In a landmark vote, California water officials adopted a revolutionary water plan on Wednesday, aimed at restoring the state’s ailing rivers. But they left the door open for a future compromise with the water districts that would bear the brunt of the plan.
The state water board’s plan, almost 10 years in the making and delayed several times, was thrown another curveball by last-minute negotiations between water districts and the Brown Administration.
In the face of tightening supplies, the board asked water users several years ago to put together their own agreement to share water and boost habitat for salmon.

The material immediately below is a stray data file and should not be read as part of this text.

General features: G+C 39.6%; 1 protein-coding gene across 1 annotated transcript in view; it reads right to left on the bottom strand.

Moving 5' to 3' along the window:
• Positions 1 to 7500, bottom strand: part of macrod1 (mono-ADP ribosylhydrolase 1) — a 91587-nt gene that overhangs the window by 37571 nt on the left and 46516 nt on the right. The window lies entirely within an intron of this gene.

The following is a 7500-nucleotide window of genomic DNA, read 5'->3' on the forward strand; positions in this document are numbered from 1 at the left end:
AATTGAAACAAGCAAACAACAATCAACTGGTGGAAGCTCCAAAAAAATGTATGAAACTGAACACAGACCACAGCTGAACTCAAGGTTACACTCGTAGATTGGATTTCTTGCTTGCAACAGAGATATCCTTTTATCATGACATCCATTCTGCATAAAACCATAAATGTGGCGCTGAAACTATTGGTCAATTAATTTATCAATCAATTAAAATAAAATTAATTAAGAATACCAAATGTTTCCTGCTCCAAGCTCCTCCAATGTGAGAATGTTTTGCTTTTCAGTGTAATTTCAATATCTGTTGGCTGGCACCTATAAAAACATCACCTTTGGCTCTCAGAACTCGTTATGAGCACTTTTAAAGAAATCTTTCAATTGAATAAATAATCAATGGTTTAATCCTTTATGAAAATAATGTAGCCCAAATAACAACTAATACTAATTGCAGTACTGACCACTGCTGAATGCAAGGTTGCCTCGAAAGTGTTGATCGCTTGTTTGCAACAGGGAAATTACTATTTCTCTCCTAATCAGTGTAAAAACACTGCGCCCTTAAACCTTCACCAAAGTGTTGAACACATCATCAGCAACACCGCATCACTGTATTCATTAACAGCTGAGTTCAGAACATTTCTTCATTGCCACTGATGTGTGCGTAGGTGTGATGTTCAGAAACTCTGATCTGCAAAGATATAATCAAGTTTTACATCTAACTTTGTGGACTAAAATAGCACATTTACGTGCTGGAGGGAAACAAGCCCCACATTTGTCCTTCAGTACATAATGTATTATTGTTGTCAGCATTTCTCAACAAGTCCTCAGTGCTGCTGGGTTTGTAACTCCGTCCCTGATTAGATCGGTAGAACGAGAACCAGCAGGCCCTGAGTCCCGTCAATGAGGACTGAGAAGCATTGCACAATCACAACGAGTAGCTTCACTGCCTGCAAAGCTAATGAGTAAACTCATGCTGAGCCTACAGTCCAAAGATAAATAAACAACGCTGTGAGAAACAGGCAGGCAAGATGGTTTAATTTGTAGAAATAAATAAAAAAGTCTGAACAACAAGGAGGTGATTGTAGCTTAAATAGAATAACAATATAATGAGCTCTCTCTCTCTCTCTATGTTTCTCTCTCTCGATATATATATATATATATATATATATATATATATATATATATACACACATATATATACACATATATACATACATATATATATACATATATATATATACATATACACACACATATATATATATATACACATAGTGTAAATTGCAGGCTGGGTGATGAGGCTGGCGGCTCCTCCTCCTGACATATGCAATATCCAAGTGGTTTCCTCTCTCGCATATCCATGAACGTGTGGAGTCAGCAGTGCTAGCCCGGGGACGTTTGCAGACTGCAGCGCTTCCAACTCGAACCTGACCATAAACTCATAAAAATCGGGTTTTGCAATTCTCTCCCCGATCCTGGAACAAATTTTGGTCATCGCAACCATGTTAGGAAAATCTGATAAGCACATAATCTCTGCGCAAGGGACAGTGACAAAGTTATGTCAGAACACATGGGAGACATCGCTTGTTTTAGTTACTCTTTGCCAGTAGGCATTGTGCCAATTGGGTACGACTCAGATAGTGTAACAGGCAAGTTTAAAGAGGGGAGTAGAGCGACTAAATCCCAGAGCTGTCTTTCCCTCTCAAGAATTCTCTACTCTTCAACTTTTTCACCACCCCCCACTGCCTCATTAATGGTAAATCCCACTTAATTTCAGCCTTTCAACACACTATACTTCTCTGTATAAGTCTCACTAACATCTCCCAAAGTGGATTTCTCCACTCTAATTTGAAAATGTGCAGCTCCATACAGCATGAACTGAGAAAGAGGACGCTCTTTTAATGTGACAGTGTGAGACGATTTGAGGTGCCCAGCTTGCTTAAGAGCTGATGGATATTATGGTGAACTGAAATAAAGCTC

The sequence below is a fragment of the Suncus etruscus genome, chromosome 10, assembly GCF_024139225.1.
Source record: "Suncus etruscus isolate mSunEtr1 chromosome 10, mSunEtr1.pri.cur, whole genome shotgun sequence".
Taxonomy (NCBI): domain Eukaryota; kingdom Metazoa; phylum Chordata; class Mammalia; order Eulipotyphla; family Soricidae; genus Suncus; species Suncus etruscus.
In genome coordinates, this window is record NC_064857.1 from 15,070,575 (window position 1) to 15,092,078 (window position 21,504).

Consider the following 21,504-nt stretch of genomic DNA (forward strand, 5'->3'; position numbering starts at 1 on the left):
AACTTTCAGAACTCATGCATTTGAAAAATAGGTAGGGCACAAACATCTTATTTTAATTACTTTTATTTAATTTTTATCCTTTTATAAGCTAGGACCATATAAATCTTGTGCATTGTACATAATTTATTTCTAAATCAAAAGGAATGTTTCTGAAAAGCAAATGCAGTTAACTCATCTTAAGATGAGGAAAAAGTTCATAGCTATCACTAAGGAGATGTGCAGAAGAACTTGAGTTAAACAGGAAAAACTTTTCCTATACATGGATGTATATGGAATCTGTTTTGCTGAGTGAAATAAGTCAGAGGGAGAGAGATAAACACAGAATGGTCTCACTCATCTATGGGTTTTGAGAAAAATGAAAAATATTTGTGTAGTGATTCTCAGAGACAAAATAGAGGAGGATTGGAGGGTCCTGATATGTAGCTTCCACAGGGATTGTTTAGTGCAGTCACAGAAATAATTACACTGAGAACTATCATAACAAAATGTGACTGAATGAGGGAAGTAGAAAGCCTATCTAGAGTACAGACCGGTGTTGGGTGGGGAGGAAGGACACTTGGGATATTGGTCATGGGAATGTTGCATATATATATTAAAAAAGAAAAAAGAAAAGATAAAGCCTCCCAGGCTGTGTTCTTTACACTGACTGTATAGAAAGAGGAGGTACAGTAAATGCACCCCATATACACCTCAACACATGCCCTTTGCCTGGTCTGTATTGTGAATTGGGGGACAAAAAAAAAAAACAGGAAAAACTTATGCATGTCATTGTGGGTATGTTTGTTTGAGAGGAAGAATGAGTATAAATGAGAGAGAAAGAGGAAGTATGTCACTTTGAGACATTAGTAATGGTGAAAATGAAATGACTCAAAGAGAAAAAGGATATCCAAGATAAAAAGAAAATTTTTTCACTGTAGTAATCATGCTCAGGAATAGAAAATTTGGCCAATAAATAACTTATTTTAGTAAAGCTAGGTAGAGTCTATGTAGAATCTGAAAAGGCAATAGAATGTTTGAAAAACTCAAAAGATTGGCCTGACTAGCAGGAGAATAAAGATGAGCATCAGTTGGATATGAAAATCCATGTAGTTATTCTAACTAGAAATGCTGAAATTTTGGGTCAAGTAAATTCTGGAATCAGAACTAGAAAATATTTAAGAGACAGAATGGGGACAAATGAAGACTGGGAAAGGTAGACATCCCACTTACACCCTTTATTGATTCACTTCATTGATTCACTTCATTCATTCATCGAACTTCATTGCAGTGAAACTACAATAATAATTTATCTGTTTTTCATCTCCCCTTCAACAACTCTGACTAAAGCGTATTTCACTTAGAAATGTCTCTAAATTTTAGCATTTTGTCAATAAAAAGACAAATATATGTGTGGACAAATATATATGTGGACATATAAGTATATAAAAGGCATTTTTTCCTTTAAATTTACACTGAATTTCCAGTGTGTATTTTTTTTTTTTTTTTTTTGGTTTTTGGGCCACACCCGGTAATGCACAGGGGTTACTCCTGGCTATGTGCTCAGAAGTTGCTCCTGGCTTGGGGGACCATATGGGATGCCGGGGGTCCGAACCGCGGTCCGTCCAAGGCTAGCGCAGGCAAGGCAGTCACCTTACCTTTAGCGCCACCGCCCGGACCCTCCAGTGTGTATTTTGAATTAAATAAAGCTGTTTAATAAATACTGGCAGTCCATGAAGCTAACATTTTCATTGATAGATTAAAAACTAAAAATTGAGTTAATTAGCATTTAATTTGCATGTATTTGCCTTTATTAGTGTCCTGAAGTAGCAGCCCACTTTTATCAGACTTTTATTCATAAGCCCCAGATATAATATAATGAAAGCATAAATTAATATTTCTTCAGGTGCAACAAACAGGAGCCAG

In the hours before the water board’s vote, a tentative agreement had been reached on one river, but not others, so the board voted 4-1 to move ahead.
“Commercial salmon fisherman have experienced decades of disastrous decline,” said Noah Oppenheim, executive director of the Pacific Coast Federation of Fisherman’s Association. “Today’s vote could be the turning of the tide.”
The vote means that some water districts, such as San Francisco’s, would likely get less water in order to keep more in the rivers where salmon populations have crashed.
The voluntary agreements are still on the table and could be adopted later on. State officials say […]
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